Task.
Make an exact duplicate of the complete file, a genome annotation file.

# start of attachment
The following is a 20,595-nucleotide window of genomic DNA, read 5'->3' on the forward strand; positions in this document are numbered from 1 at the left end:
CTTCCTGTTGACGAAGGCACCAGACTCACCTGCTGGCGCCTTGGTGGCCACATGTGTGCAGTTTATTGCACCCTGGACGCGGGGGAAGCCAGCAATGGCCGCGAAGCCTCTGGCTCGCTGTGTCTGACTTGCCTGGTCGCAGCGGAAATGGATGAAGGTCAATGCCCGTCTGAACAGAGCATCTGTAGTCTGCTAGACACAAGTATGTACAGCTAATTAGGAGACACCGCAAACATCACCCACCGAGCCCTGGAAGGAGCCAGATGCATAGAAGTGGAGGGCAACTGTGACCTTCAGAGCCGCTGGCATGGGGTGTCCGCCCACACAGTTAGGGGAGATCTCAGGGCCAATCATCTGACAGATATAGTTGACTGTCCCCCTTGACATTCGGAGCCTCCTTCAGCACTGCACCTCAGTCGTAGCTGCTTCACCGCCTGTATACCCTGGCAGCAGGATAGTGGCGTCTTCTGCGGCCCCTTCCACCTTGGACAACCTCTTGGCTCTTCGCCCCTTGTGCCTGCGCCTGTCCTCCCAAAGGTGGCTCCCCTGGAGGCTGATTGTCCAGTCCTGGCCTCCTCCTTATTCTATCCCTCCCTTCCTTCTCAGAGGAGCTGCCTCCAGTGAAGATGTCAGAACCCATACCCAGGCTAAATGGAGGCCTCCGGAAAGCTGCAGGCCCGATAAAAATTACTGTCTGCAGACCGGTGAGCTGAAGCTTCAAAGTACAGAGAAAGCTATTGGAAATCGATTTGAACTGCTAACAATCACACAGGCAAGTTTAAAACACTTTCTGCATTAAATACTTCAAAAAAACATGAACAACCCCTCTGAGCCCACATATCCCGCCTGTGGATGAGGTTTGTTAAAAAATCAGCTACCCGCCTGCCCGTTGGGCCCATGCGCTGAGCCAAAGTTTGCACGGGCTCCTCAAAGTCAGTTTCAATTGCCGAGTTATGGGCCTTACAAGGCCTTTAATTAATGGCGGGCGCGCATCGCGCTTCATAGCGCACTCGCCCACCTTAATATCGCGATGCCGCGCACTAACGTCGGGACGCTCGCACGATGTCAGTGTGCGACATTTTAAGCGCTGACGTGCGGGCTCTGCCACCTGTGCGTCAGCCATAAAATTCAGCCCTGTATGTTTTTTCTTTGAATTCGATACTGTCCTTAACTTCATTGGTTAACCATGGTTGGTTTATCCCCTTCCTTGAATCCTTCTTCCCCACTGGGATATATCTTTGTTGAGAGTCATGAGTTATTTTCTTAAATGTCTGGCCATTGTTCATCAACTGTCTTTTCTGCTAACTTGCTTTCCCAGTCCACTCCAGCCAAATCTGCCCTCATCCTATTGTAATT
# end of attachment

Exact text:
The following is a 20,595-nucleotide window of genomic DNA, read 5'->3' on the forward strand; positions in this document are numbered from 1 at the left end:
CTTCCTGTTGACGAAGGCACCAGACTCACCTGCTGGCGCCTTGGTGGCCACATGTGTGCAGTTTATTGCACCCTGGACGCGGGGGAAGCCAGCAATGGCCGCGAAGCCTCTGGCTCGCTGTGTCTGACTTGCCTGGTCGCAGCGGAAATGGATGAAGGTCAATGCCCGTCTGAACAGAGCATCTGTAGTCTGCTAGACACAAGTATGTACAGCTAATTAGGAGACACCGCAAACATCACCCACCGAGCCCTGGAAGGAGCCAGATGCATAGAAGTGGAGGGCAACTGTGACCTTCAGAGCCGCTGGCATGGGGTGTCCGCCCACACAGTTAGGGGAGATCTCAGGGCCAATCATCTGACAGATATAGTTGACTGTCCCCCTTGACATTCGGAGCCTCCTTCAGCACTGCACCTCAGTCGTAGCTGCTTCACCGCCTGTATACCCTGGCAGCAGGATAGTGGCGTCTTCTGCGGCCCCTTCCACCTTGGACAACCTCTTGGCTCTTCGCCCCTTGTGCCTGCGCCTGTCCTCCCAAAGGTGGCTCCCCTGGAGGCTGATTGTCCAGTCCTGGCCTCCTCCTTATTCTATCCCTCCCTTCCTTCTCAGAGGAGCTGCCTCCAGTGAAGATGTCAGAACCCATACCCAGGCTAAATGGAGGCCTCCGGAAAGCTGCAGGCCCGATAAAAATTACTGTCTGCAGACCGGTGAGCTGAAGCTTCAAAGTACAGAGAAAGCTATTGGAAATCGATTTGAACTGCTAACAATCACACAGGCAAGTTTAAAACACTTTCTGCATTAAATACTTCAAAAAAACATGAACAACCCCTCTGAGCCCACATATCCCGCCTGTGGATGAGGTTTGTTAAAAAATCAGCTACCCGCCTGCCCGTTGGGCCCATGCGCTGAGCCAAAGTTTGCACGGGCTCCTCAAAGTCAGTTTCAATTGCCGAGTTATGGGCCTTACAAGGCCTTTAATTAATGGCGGGCGCGCATCGCGCTTCATAGCGCACTCGCCCACCTTAATATCGCGATGCCGCGCACTAACGTCGGGACGCTCGCACGATGTCAGTGTGCGACATTTTAAGCGCTGACGTGCGGGCTCTGCCACCTGTGCGTCAGCCATAAAATTCAGCCCTGTATGTTTTTTCTTTGAATTCGATACTGTCCTTAACTTCATTGGTTAACCATGGTTGGTTTATCCCCTTCCTTGAATCCTTCTTCCCCACTGGGATATATCTTTGTTGAGAGTCATGAGTTATTTTCTTAAATGTCTGGCCATTGTTCATCAACTGTCTTTTCTGCTAACTTGCTTTCCCAGTCCACTCCAGCCAAATCTGCCCTCATCCTATTGTAATT